The Expectations encourage the tech industry to be more transparent about their safety features, policies and practices, and aim to improve accountability. 

Reporting obligations

Under the Act, eSafety has unique powers to require online service providers to respond to questions about how they are meeting any or all of the Basic Online Safety Expectations. Online providers that do not meet their reporting obligations may be issued with a civil penalty. 

eSafety can publicly name the services that do not meet the Expectations. We can also publish statements of compliance for those that meet or exceed expectations.

Find out more about the Basic Online Safety Expectations.

The Act will also require industry to develop new codes.

The codes will be mandatory, and they apply to various sections of the online industry including:

  • social media platforms
  • electronic messaging services, online games and other relevant electronic services
  • websites and other designated internet service
  • search engines
  • app distribution services
  • internet service providers
  • hosting service providers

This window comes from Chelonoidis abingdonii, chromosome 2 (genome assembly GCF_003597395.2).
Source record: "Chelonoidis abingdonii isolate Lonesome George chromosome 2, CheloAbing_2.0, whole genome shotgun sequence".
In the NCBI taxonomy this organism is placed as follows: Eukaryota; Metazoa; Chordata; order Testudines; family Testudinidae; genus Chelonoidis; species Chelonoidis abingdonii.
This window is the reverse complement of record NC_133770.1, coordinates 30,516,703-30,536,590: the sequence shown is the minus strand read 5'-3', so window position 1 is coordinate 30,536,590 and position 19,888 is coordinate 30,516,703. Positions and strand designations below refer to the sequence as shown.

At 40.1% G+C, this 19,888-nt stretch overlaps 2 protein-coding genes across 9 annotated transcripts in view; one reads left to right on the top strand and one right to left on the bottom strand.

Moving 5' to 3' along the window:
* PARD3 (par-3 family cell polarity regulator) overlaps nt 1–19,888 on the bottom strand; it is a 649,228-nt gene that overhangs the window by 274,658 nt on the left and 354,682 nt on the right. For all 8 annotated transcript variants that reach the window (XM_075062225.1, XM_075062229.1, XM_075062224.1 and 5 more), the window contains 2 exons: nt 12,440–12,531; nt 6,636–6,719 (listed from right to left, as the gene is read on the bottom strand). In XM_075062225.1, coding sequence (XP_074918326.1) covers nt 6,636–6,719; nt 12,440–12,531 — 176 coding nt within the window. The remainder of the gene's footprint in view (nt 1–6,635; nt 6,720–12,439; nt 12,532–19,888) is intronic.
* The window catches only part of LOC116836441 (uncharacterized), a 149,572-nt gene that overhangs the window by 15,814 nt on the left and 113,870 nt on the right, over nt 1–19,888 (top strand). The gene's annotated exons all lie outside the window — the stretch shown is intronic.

• manufacturers and suppliers of equipment used to access online services and people who install and maintain equipment.

What we can do

The codes, when registered, can require online platforms and service providers to detect and remove illegal content like child sexual abuse or acts of terrorism. They can also put greater onus on industry to shield children from age-inappropriate content like pornography. 

The Act allows eSafety to impose industry-wide standards if online service providers cannot reach agreement on the codes, or if they develop codes that do not have appropriate safeguards.

Codes and standards are enforceable by civil penalties and injunctions to make sure online service providers comply.

What the codes may cover

The Act provides a list of examples the industry codes and standards may deal with. These include that:

  • all segments of the industry promote awareness of the safety issues and procedures for dealing with harmful online content on their services
  • online service providers tell parents and responsible adults how to supervise and control children’s access to material they provide on the internet.
  • online service providers tell users about their rights to make complaints.
  • online service providers follow procedures for dealing with complaints in line with their company policies.

Online Safety Act 2021 fact sheet

Last updated: 22/12/2023